Everybody, the children and the teachers alike, are so enthusiastic that the conversation, the talking about the world, about South Africa, about our travels, leads itself and of every group all 250 kids are able to join in. We hear how proud the children are of their school. "Before it was very bad, but now we are really improving and building," the principal explains afterwards and we hear about programs to help poor families keeping their children in school. "Sometimes we first had to teach the parents what it is like going to school," the principal continues. Some children would just turn up without having had breakfast or without being decently clothed. Others did not know how to hold a pair of scissors or even a pen. The children also need to get the support of their parent in being able to do homework at home. Sitting on the floor with a candle is much harder then having a desk and an oil-lamp.

At the school in Langa the SABC (South African Broadcasting Company) is present and also the major newspapers cover our tour and project. Then a call comes from a program-maker, who wants to film us doing the project for KTV, a children's channel that broadcasts Africa-wide via satellite. We phone the school in Fish Hoek, where we do the whole thing again, only now in front of a camera. (The program was put on television two months later and from then until Zimbabwe children recognised our sidecar on the street).


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de Jong's Home

Travel Stories, English:

January 2002,
Ride on 2002...
October 2001,
Ride on Home
July 2001,
Russia and
April 2001,
Jan 2001,
Dec 2000,
Oct 2000, L.A
to Fresno via
Sep 2000,
New Zealand
July 2000,
Australia part 2
April 2000 India
and Australia,
part 1
Dec 1999,
to Kathmandu
Nov 1999,
Shoeshine boy
of Gondar

Sept 1999,
Uganda to
May 1999,
Zimbabwe to
Dec 1998,
South Africa
and Namibia
Sept 1998,
Swaziland &

June 1998,
S. Africa 1
April 1998,
W.Africa 2
March 1998,
W. Africa 1

Travel Stories, In het Nederlands:

July 2001,
Rusland en
April 2001,
Jan 2001,

Top of Page

Off course we still have time to explore the Cape Peninsula before we leave Capetown. We visit the Cape of Good Hope and Cape Point, where the Atlantic and the Indian Oceans meet and also go to Boulders beach to see the Jackass penguins. To climb the Table Mountain is a must off course and we find Capetown to be a very pleasant city.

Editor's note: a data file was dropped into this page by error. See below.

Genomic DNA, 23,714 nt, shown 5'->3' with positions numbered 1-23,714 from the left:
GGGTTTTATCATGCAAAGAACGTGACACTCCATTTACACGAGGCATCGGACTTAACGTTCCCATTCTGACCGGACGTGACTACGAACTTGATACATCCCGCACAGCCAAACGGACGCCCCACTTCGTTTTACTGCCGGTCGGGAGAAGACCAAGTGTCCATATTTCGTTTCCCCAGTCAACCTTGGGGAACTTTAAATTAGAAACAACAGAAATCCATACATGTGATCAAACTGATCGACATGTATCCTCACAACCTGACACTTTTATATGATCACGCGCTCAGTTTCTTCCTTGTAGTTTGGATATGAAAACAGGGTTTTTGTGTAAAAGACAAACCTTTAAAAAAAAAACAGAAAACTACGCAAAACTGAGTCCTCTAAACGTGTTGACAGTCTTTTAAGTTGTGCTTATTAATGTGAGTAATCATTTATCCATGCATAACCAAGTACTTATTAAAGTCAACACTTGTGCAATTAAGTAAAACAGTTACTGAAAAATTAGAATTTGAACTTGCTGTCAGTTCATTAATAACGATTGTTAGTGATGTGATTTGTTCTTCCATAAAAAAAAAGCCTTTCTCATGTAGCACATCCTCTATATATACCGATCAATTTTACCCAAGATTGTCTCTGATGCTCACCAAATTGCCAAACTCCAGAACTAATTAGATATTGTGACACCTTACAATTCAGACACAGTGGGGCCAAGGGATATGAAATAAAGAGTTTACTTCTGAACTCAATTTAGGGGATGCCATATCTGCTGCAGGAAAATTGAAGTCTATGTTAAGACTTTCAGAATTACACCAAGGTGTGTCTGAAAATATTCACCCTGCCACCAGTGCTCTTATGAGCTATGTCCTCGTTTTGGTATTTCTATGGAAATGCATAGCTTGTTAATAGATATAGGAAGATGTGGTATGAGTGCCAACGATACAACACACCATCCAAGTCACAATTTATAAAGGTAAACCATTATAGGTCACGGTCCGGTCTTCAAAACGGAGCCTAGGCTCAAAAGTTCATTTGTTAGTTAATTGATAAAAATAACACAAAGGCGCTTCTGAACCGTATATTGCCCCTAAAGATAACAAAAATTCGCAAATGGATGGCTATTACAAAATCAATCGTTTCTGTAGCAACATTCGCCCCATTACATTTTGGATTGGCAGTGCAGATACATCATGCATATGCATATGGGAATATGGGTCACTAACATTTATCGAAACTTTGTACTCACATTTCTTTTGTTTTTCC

Then we start travelling along the Garden route for a while, to go north from George towards the Karoo National Park, an area of 44.000 ha, where sprinkbokken, rode hartebeesten, black wildebeast, different sorts of zebra's among which the quagga are roaming around. The quagga was long extinct, but relived after DNA from a piece of recovered skin was taken and genetic manipulation using a different zebra that belongs to the same family gave new life to this very pale and thin striped zebra.

Normally you are not allowed to ride your motorcycle into a National Park, but when we contacted the National Parks board in Capetown, we were not only welcome, we were also invited to join a park-ranger on a days work. We went to see the black dessert rhino's, of which there are 5 in the Karroo and unfortunately for us they had all be captured to be moved to another National Park. The park-ranger tells us a lot about the native plants and their difficulty to survive the harsh dry climate. We also hear of a program to teach local firewood-choppers not to chop down native trees, but to help getting rid of a pest that carries the name: Australian Acacia trees, which grow fast, but are so thirsty that the Great Karroo is getting dryer and dryer.

From here we will go back to the Garden route, Knysna to Port Elizabeth, from where we are heading for Johannesburg, mainly because our dear sidecar would like to receive a major service, which she really deserves, running so well for almost 100.000 km already.

A greeting and a smile,
Rob and Dafne de Jong
Ride-on World Tour

Story and photos copyright © Rob and Dafne de Jong 1998-2002.
All Rights Reserved.

Editors note: We accept no responsibility for any of the above information in any way whatsoever. You are reminded to do your own research. Any commentary is strictly a personal opinion of the person supplying the information and is not to be construed as an endorsement of any kind.